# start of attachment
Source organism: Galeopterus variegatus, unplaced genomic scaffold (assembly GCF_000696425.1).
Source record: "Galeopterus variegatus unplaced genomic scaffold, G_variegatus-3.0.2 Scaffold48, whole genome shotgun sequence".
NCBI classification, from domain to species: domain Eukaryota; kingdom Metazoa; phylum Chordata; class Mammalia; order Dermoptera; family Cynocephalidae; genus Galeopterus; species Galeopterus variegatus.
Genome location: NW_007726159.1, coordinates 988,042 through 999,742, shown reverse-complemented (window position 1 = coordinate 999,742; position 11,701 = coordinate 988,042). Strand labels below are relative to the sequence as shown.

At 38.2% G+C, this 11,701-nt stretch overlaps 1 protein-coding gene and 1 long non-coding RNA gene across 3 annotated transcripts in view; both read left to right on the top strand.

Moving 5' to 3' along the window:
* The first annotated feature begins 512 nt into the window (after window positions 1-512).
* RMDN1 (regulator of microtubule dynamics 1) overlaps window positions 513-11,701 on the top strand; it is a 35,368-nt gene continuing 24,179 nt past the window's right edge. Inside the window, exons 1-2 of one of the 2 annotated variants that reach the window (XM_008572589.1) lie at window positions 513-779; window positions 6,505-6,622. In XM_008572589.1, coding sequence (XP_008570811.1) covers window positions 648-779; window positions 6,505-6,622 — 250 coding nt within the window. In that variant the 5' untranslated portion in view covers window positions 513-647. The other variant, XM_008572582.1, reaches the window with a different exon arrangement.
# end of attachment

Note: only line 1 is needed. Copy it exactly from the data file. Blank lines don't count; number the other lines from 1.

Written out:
Source organism: Galeopterus variegatus, unplaced genomic scaffold (assembly GCF_000696425.1).